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Mullingar courthouse reopens with a flourish – and a bill for €14m

23 Nov 2018 / courts Print

Mullingar courthouse reopened by Chief Justice

The refurbished and extended Mullingar courthouse was officially opened today by Chief Justice Frank Clarke.

This opening is the final part of a €140 million investment in a bundle of seven new courts which created almost 1,000 jobs in the construction industry.

Delighted

At the opening Justice minister Charlie Flanagan said: “I am delighted to be here in Mullingar for the official opening of the refurbished and extended courthouse building.

"It is going to be a busy courthouse.

"Almost 6,000 criminal, family law and civil matters were dealt with in Mullingar Circuit and District Courts in 2017. 

"While this is the final courthouse in the Courts PPP package, under the Government’s National Development Plan 2018-2027 further new and refurbished courthouses will be delivered in regional cities and county towns including Galway, Wicklow, Portlaoise, Tralee and Roscommon and provincial locations such as a Dungloe and Tuam.”

Further refurbishments promised

"While this is the final courthouse in the Courts PPP package, under the Government’s National Development Plan 2018-2027 further new and refurbished courthouses will be delivered in regional cities and county towns including Galway, Wicklow, Portlaoise, Tralee and Roscommon and provincial locations such as a Dungloe and Tuam.”

The completed building, with its prominent form and location, is the latest civic addition to the historic and evolving fabric of Mullingar after its €14 million extension and refurbishment. 

Floor area

It has a floor area of close to 3,257m2 and the capital cost was €14 million. 

Chief Justice Frank Clarke congratulated all those involved in the project and said at the opening: “The new courthouse here in Mullingar is built to reflect the best of current thinking on courthouse design, insofar as it is possible within the confines of an historic building. 

“The building is designed and built to be universally accessible and this is important to those with mobility difficulties and also as a symbol of the accessibility of justice in our community.”

Facilities

The building provides significantly improved facilities, with three courtrooms and a new public office. 

The family law courtroom is on a new floor, which did not exist in the original courthouse.

User facilities include a vulnerable witness suite, victim support room, legal practitioners’ room, enhanced custody facilities, media room, jury rooms, consultation rooms and other support facilities. 

All circulation routes within the building – public, staff/judiciary, custody and jury are fully accessible. 

Layout

A Courts Service spokesman said that the design and layout reflect the needs, privacy and dignity of all who are asked to work, appear before, or be held accountable for their actions, in the courts that sit there.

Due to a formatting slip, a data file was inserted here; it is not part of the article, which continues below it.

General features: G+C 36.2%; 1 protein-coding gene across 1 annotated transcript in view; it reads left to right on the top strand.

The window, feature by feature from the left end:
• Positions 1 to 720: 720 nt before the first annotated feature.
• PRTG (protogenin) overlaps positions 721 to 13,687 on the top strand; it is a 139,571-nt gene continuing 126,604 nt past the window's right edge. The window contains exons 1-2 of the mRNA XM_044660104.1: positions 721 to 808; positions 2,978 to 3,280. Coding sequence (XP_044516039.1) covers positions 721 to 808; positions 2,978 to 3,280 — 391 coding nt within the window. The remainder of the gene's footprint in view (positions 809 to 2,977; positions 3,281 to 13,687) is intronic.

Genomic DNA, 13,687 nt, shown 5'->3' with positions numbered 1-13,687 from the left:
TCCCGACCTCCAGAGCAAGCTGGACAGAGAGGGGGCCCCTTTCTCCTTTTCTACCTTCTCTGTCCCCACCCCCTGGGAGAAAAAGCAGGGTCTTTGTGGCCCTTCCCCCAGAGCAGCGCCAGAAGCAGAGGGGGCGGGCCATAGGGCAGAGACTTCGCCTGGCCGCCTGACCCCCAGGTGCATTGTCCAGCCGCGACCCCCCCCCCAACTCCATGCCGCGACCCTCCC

The Mullingar courthouse architect, John Hargrave, was eminent in his day and the building is an accomplished Italianate classical composition, representing one of the most elegant examples of its type in Ireland. 

The courthouse was constructed in 1824 to 1829. A street of 26 houses and shops was demolished to make way for the courthouse at the time.

It replaced an older courthouse which stood in Pearse (then Earl) Street. The Westmeath Grand Jury had the courthouse constructed as a result of an Act of Parliament in 1813. The act required “The building and repairing of courthouses and session houses in Ireland”. It cost £6,700 to erect and was opened in the spring of 1829.

Tunnel

The courthouse was linked to Mullingar Jail by an underground tunnel, part of which survives.

The jail was demolished in 1910 for new county council buildings (although some parts remain and the foundation walls of parts of the jail are visible).

The courthouse was badly damaged in the ‘big wind’ of January 1839. 

Rich history

The Courthouse has had a rich history of uses and was the venue in 1843 for Westmeath Farming Society to hold a cattle show and was used for orchestral concerts in 1852. The building was also used as a polling station and election rallies were held outside the building. 

Mullingar Town Commissioners held their first meeting in the building in May 1856. 

Historian Ruth Illingworth notes that James Joyce accompanied his father to the courthouse in 1900 when his father was updating the electoral rolls.

Civil War

During the Civil War, anti-Treaty forces occupied the courthouse and county buildings but evacuated them undamaged but destroyed the RIC barracks. 

When the first gardaí arrived in Mullingar in 1922 they were housed in the courthouse where they remained until 1925.

The forecourt of the courthouse was reduced in the early 20th century including the removal of the original gate posts and the second entrance. 

There were significant interventions to the building in the 20th century including the insertion of a first floor in one of the courtrooms. The surviving courtroom was substantially remodelled in the 1970s. 

Nesting boxes

There are swift nesting boxes on the exterior and there is a bat cave in the attic. 

McCann FitzGerald were legal advisors on the project and Michael O’Boyle was the conservation architect.

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